Geographical Typology and Linguistic Areas

With special reference to Africa

Editors
| Tokyo University of Foreign Studies
| University of Cologne
| Tokyo University of Foreign Studies
HardboundAvailable
ISBN 9789027207692 | EUR 95.00 | USD 143.00
 
e-Book
ISBN 9789027273956 | EUR 95.00 | USD 143.00
 
Is Africa a linguistic area (Heine & Leyew 2008)? The present volume consists of sixteen papers highlighting the linguistic geography of Africa, covering, in particular, southern Africa with its Khoisan languages. A wide range of phenomena are discussed to give an overview of the pattern of social, cultural, and linguistic interaction that characterizes Africa's linguistic geography. Most contributors to the volume discuss language contact and areal diffusion in Africa, although some demonstrate, with examples from non-African linguistic data, including Amazonian and European languages, how language contact may lead to structural convergence. Others investigate contact phenomena in social-cultural behavior. The volume makes a large contribution toward bringing generalized theory to data-oriented discussions. It is intended to stimulate further research on contact phenomena in Africa.

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[Tokyo University of Foreign Studies, 2]  2011.  vi, 321 pp.
Publishing status: Available
Table of Contents
Message from the President
Ikuo Kameyama
1–2
Center for Corpus-based Linguistics and Language Education
Makoto Minegishi
3–5
Introduction
Christa König
7–11
Section 1
Areal Features and Linguistic Areas: Contact-induced Change and Geographical Typology
Alexandra Y. Aikhenvald
13–39
Areas of Grammaticalization and Geographical Typology
Bernd Heine
41–66
Case Marking and Linguistic Geography
Christa König
67–90
Can Ethiopian Languages be Considered Languages in the African Linguistic Area? The Case of Highland East Cushitic, particularly Sidaama and Kambaata
Kazuhiro Kawachi
91–107
Proto-Bantu and Proto-Niger-Congo: Macro-areal Typology and Linguistic Reconstruction
Tom Güldemann
109–141
Section 2
Explaining Convergence and the Formation of Linguistic Areas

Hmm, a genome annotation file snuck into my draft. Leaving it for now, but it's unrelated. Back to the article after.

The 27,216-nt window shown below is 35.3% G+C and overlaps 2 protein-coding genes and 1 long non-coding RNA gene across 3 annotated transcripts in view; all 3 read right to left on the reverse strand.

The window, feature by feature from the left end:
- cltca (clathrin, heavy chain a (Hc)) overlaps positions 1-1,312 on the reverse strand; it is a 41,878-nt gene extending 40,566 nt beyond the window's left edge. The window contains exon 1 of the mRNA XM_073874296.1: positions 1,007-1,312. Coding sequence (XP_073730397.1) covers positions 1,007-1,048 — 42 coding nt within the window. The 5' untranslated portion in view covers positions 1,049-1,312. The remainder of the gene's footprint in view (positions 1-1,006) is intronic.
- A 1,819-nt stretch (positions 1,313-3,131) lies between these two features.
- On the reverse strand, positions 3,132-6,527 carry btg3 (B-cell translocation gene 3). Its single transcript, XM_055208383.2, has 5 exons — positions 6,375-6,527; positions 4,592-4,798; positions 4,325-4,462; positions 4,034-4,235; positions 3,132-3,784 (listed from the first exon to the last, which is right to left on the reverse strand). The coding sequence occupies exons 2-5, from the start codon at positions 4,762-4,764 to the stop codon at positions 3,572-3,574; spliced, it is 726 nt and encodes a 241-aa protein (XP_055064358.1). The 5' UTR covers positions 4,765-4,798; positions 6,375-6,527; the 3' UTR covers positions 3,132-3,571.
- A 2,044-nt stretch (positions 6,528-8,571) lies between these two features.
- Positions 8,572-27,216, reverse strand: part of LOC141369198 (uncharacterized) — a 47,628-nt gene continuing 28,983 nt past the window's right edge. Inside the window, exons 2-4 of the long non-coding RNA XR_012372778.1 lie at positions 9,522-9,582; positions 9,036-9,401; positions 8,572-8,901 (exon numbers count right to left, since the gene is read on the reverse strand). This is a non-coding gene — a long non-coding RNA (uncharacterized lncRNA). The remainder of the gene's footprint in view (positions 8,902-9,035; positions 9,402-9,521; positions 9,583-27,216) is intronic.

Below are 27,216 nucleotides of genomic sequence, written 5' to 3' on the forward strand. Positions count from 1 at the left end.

Yaron Matras
143–160
Is Kumam a Creole Language? A Mechanism of Linguistic Convergence in the Southern Lwo Area
Osamu Hieda
161–176
The Continuum of Languages in West Tanzania Bantu: A Case Study of Gongwe, Bende, and Pimbwe
Yuko Abe
177–188
Patterns of Linguistic Convergence in the Khoe-speaking Area of Southern Africa
Rainer Vossen
189–200
Tense and Aspect in Khoesan: The case of Ju/'hoansi
Budzani Gabanamotse-Mogara
201–211
Section 3
Ritual Pathways: Contact in a Framework of Difference, Imitation and Alterity
Anne Storch
213–232
The Eastern Kalahari Khoe: A Focus on Inter-Khoisan Ethno-language Dynamics around the Makgadikgadi Salt Pans of Botswana
Andy Chebanne
233–250
Language Contact and Social Change in North-central Namibia: Socialization via Singing and Dancing Activities among the !Xun San
Akira Takada
251–267
Two Types of Kinship Classifi cation Found among the Khoe Languages — Relative and Absolute Calculations in Determining the Seniority among Classifi catory Siblings
Hitomi Ono
269–278
A First Report on G|ui Ideophones
Hiroshi Nakagawa
279–286
Section 4
Noun-Modifi er Order in Africa
Matthew S. Dryer
287–311
Index of Authors
313–314
Index of Languages, Language Families and Areas
315–317
Index of Subjects
318–320
Contributors
321–322
Cited by

Cited by other publications

No author info given
2014.  In Language Contact, Inherited Similarity and Social Difference [Current Issues in Linguistic Theory, 328], Crossref logo
Pelkey, Jamin
2015. Reconstructing phylogeny from linkage diffusion. Diachronica 32:3  pp. 397 ff. Crossref logo

This list is based on CrossRef data as of 29 november 2019. Please note that it may not be complete. Sources presented here have been supplied by the respective publishers. Any errors therein should be reported to them.

Subjects
BIC Subject: CFF – Historical & comparative linguistics
BISAC Subject: LAN009000 – LANGUAGE ARTS & DISCIPLINES / Linguistics / General
U.S. Library of Congress Control Number:  2010049191